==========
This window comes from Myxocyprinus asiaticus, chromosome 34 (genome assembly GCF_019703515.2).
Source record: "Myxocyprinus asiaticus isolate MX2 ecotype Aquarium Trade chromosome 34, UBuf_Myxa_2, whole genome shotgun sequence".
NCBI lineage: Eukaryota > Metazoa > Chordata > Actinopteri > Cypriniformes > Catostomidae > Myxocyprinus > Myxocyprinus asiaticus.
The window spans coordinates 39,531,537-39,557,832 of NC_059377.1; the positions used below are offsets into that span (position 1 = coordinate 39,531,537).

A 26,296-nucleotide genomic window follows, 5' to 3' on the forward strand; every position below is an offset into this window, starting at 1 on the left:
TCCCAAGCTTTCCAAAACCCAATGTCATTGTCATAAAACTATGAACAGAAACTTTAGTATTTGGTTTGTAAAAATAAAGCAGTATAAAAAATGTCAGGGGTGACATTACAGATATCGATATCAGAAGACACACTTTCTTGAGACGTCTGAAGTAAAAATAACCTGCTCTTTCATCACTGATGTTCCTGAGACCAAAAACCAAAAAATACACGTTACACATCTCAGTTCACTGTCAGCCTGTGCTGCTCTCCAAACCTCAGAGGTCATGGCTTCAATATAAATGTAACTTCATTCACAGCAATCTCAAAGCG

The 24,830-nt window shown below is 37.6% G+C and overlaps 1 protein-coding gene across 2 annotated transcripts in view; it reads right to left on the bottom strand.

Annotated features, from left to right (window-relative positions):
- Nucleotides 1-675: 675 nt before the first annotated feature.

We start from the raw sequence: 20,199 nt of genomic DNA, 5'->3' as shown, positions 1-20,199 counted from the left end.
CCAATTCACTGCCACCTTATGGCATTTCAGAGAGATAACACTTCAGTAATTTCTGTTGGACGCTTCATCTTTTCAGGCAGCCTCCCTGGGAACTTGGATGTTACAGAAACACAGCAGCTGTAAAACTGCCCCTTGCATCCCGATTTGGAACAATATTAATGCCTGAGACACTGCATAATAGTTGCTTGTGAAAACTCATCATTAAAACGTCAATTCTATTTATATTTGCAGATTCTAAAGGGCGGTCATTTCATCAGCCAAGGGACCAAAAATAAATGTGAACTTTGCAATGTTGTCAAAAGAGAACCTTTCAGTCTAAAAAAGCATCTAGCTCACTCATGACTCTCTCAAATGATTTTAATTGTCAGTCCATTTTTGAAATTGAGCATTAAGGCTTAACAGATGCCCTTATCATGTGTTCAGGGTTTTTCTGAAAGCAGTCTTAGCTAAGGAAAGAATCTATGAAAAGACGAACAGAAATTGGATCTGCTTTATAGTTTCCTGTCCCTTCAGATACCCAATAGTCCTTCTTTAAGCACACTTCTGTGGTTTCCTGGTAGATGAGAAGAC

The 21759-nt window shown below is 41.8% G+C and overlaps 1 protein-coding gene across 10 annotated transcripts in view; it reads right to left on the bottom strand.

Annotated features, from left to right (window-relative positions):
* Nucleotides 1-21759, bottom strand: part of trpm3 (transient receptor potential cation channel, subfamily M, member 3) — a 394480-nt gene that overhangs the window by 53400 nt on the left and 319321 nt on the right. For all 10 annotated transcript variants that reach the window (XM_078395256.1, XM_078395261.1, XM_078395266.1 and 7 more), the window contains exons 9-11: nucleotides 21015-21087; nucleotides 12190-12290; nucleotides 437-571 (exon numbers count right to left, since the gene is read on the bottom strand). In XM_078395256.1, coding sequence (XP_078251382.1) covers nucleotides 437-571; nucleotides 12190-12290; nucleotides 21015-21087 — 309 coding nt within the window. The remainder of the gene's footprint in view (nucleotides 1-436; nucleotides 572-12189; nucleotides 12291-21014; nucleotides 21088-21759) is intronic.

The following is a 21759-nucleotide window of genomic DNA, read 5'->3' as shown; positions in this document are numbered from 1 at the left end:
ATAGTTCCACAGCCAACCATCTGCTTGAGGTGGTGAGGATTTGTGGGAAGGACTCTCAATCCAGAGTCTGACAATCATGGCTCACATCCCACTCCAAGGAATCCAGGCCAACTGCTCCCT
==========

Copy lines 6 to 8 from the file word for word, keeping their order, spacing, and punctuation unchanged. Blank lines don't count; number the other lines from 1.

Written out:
TCCCAAGCTTTCCAAAACCCAATGTCATTGTCATAAAACTATGAACAGAAACTTTAGTATTTGGTTTGTAAAAATAAAGCAGTATAAAAAATGTCAGGGGTGACATTACAGATATCGATATCAGAAGACACACTTTCTTGAGACGTCTGAAGTAAAAATAACCTGCTCTTTCATCACTGATGTTCCTGAGACCAAAAACCAAAAAATACACGTTACACATCTCAGTTCACTGTCAGCCTGTGCTGCTCTCCAAACCTCAGAGGTCATGGCTTCAATATAAATGTAACTTCATTCACAGCAATCTCAAAGCG

The 24,830-nt window shown below is 37.6% G+C and overlaps 1 protein-coding gene across 2 annotated transcripts in view; it reads right to left on the bottom strand.

Annotated features, from left to right (window-relative positions):